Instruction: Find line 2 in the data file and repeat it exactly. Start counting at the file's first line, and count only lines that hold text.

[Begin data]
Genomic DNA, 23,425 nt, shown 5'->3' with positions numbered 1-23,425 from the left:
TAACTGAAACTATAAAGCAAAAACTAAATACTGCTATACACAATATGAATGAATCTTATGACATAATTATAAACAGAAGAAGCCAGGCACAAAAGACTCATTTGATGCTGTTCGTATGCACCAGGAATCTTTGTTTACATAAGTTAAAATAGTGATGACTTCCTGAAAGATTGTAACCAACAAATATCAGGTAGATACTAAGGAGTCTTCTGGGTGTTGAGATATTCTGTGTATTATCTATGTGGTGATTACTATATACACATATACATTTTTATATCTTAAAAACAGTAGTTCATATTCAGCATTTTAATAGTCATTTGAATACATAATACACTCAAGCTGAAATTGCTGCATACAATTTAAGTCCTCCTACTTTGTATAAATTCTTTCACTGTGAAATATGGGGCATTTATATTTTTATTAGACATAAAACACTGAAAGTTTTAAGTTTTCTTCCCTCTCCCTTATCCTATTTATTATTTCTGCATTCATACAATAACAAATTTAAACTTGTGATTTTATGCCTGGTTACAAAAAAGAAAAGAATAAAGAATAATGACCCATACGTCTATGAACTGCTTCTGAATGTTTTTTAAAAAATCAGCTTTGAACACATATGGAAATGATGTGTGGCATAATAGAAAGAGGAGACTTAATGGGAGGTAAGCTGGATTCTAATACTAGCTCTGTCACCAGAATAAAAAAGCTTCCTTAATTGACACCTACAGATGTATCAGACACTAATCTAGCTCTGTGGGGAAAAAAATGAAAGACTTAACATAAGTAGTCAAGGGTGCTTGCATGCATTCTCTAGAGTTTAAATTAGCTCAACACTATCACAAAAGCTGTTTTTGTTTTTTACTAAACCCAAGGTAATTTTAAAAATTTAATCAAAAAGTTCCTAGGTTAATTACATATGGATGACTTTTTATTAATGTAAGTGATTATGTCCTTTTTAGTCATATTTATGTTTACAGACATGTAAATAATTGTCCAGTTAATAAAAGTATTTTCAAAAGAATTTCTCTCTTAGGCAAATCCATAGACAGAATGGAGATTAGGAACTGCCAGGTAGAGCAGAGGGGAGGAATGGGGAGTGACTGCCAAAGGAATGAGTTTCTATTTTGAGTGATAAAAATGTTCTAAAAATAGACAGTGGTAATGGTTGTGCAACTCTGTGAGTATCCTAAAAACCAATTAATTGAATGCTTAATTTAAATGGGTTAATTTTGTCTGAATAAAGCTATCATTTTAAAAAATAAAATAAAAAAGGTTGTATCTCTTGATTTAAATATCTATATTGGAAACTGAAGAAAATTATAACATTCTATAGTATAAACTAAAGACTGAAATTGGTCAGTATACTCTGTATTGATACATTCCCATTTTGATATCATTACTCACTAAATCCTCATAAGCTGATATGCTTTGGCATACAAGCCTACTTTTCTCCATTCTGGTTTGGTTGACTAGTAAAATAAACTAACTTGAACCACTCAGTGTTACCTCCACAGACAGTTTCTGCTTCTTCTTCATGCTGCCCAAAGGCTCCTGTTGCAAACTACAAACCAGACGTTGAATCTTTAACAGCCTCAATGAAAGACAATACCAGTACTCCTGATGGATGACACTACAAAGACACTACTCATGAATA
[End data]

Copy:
TAACTGAAACTATAAAGCAAAAACTAAATACTGCTATACACAATATGAATGAATCTTATGACATAATTATAAACAGAAGAAGCCAGGCACAAAAGACTCATTTGATGCTGTTCGTATGCACCAGGAATCTTTGTTTACATAAGTTAAAATAGTGATGACTTCCTGAAAGATTGTAACCAACAAATATCAGGTAGATACTAAGGAGTCTTCTGGGTGTTGAGATATTCTGTGTATTATCTATGTGGTGATTACTATATACACATATACATTTTTATATCTTAAAAACAGTAGTTCATATTCAGCATTTTAATAGTCATTTGAATACATAATACACTCAAGCTGAAATTGCTGCATACAATTTAAGTCCTCCTACTTTGTATAAATTCTTTCACTGTGAAATATGGGGCATTTATATTTTTATTAGACATAAAACACTGAAAGTTTTAAGTTTTCTTCCCTCTCCCTTATCCTATTTATTATTTCTGCATTCATACAATAACAAATTTAAACTTGTGATTTTATGCCTGGTTACAAAAAAGAAAAGAATAAAGAATAATGACCCATACGTCTATGAACTGCTTCTGAATGTTTTTTAAAAAATCAGCTTTGAACACATATGGAAATGATGTGTGGCATAATAGAAAGAGGAGACTTAATGGGAGGTAAGCTGGATTCTAATACTAGCTCTGTCACCAGAATAAAAAAGCTTCCTTAATTGACACCTACAGATGTATCAGACACTAATCTAGCTCTGTGGGGAAAAAAATGAAAGACTTAACATAAGTAGTCAAGGGTGCTTGCATGCATTCTCTAGAGTTTAAATTAGCTCAACACTATCACAAAAGCTGTTTTTGTTTTTTACTAAACCCAAGGTAATTTTAAAAATTTAATCAAAAAGTTCCTAGGTTAATTACATATGGATGACTTTTTATTAATGTAAGTGATTATGTCCTTTTTAGTCATATTTATGTTTACAGACATGTAAATAATTGTCCAGTTAATAAAAGTATTTTCAAAAGAATTTCTCTCTTAGGCAAATCCATAGACAGAATGGAGATTAGGAACTGCCAGGTAGAGCAGAGGGGAGGAATGGGGAGTGACTGCCAAAGGAATGAGTTTCTATTTTGAGTGATAAAAATGTTCTAAAAATAGACAGTGGTAATGGTTGTGCAACTCTGTGAGTATCCTAAAAACCAATTAATTGAATGCTTAATTTAAATGGGTTAATTTTGTCTGAATAAAGCTATCATTTTAAAAAATAAAATAAAAAAGGTTGTATCTCTTGATTTAAATATCTATATTGGAAACTGAAGAAAATTATAACATTCTATAGTATAAACTAAAGACTGAAATTGGTCAGTATACTCTGTATTGATACATTCCCATTTTGATATCATTACTCACTAAATCCTCATAAGCTGATATGCTTTGGCATACAAGCCTACTTTTCTCCATTCTGGTTTGGTTGACTAGTAAAATAAACTAACTTGAACCACTCAGTGTTACCTCCACAGACAGTTTCTGCTTCTTCTTCATGCTGCCCAAAGGCTCCTGTTGCAAACTACAAACCAGACGTTGAATCTTTAACAGCCTCAATGAAAGACAATACCAGTACTCCTGATGGATGACACTACAAAGACACTACTCATGAATA